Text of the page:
4 Technologies That Will Transform the World

More Powerful Medical Imaging



Cheers to the National Science Foundation (NSF) as it celebrates 67 years of service to the nation this month. Since its launch in 1950, NSF has provided funding for basic research that has laid the foundation for many of the technologies we rely on today such as mobile communications, the Internet, and GPS. The following images illustrate just a few of the areas touched by NSF research.

The first six images represent past or current technologies helped by NSF funding and the second six preview opportunities where NSF support will make a difference in the decades to come. Pictured here: Magnetic resonance imaging (MRI), a now-common medical imaging technique, advanced because of NSF funding over several decades. New MRI systems using magnets made of materials like these golden superconducting strands are increasing the power and precision of this important clinical tool

Connected from Coast to Coast


Texting, snapping and tweeting is all possible because of the internet. From humble beginnings as NSFNet in the academic research community to its current ubiquitous presence, the internet’s infrastructure grew in a relatively short period of time as private-sector providers scrambled to meet rising public demand for access and bandwidth. This growth will continue into the foreseeable future as the network evolves and more devices are brought online.

In this image, the nationwide rainbow represents the connections between routers in major urban areas.

Slipping the Surly Bonds
 

This glowing corridor represents some of the latest hardware for testing cloud computing, the practice of using a network of remote servers, rather than a local server or personal computer, to store, manage and process data. Flanking the aisle are the 200 or so servers that served as a testbed for Apt, the precursor to NSF’s Experimental cloud computing effort CloudLab. CloudLab and its twin testbed Chameleon are part of the NSFCloud program that is now creating opportunities to experiment with novel cloud architectures, applications, and security measures.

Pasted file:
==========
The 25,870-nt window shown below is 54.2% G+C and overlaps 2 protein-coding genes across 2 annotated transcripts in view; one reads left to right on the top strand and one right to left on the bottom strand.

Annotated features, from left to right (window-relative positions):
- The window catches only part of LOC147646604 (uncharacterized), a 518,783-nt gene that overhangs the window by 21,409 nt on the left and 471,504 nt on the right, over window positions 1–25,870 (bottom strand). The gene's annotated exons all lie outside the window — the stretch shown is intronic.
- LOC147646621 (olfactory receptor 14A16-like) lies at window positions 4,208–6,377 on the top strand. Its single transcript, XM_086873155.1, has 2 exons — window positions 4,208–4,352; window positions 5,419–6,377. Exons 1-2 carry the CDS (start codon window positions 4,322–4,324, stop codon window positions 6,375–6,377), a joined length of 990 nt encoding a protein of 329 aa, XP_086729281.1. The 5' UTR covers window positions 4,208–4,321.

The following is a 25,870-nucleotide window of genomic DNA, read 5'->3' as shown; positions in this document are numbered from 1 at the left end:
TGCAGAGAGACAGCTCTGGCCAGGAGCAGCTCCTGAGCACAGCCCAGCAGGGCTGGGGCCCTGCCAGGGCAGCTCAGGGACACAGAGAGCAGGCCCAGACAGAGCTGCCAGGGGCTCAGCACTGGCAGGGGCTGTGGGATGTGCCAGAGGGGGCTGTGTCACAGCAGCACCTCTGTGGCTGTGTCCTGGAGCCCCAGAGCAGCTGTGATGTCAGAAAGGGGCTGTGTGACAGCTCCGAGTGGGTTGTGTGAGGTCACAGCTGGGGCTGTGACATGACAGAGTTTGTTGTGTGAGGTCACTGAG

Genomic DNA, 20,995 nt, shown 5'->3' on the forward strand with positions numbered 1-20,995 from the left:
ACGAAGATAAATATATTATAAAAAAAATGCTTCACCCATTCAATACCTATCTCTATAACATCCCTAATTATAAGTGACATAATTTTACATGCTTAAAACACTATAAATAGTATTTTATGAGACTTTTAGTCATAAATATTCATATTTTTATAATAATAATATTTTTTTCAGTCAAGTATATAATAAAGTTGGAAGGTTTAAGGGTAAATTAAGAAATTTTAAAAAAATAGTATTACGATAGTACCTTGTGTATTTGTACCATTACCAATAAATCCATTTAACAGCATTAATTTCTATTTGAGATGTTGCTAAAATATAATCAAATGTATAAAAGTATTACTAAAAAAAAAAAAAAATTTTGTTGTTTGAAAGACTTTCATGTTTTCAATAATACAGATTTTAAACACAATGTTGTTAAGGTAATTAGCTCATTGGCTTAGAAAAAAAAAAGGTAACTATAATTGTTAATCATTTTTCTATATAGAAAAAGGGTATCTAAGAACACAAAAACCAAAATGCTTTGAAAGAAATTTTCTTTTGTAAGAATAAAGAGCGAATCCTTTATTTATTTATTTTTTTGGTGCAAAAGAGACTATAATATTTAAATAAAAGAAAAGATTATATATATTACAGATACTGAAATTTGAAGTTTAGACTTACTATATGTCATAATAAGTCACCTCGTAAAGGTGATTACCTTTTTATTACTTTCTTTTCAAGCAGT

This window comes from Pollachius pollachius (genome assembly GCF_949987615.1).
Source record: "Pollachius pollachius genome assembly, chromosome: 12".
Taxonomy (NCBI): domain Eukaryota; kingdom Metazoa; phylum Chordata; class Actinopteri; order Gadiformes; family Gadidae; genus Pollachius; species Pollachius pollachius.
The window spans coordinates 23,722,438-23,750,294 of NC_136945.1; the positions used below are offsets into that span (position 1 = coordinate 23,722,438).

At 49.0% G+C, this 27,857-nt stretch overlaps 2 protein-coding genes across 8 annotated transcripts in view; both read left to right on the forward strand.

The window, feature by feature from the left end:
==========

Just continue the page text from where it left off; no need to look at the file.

The experiments performed through CloudLab and Chameleon will lead to new capabilities for future clouds and a deeper understanding of cloud computing fundamentals.

Protecting Life and Property

 

When Mother Nature wields her fury through natural disasters such as tornadoes, hurricanes and earthquakes, weather forecasters and emergency personnel alert local communities based on input they’ve received from event modeling and simulations. With the help of NSF funding, these technologies can now provide highly localized, real-time data. In the case of a tornado, simulations like the one pictured here provide forecasters with valuable information such as wind speed, air flow, and pressure. The orange and blue wisps represent the rising and falling airflow around the tornado.
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